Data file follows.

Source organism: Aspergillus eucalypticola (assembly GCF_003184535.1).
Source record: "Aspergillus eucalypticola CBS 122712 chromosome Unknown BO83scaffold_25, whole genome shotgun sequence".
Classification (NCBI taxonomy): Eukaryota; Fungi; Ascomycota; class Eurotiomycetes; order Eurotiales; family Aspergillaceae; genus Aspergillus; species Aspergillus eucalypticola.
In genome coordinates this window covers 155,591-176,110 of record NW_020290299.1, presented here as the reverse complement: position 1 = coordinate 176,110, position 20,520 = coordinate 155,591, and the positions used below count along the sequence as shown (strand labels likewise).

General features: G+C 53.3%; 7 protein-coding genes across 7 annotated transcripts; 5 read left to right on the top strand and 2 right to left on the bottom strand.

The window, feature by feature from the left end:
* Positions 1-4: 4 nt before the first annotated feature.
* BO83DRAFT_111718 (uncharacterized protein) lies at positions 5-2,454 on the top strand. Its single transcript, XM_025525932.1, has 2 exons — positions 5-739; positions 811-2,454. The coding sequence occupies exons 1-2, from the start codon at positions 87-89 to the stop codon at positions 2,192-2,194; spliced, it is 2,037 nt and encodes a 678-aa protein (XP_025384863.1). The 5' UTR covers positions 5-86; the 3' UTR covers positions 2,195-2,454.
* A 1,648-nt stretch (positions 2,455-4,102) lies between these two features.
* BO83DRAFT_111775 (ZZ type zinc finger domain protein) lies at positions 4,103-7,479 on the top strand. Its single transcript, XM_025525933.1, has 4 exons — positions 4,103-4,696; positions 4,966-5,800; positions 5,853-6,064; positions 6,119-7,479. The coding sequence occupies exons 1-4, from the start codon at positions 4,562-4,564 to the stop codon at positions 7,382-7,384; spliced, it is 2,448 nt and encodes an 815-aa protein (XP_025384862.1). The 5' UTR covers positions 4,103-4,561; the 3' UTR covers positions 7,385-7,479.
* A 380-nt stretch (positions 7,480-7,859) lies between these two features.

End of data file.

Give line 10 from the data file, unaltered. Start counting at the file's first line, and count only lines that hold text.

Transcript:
* BO83DRAFT_111775 (ZZ type zinc finger domain protein) lies at positions 4,103-7,479 on the top strand. Its single transcript, XM_025525933.1, has 4 exons — positions 4,103-4,696; positions 4,966-5,800; positions 5,853-6,064; positions 6,119-7,479. The coding sequence occupies exons 1-4, from the start codon at positions 4,562-4,564 to the stop codon at positions 7,382-7,384; spliced, it is 2,448 nt and encodes an 815-aa protein (XP_025384862.1). The 5' UTR covers positions 4,103-4,561; the 3' UTR covers positions 7,385-7,479.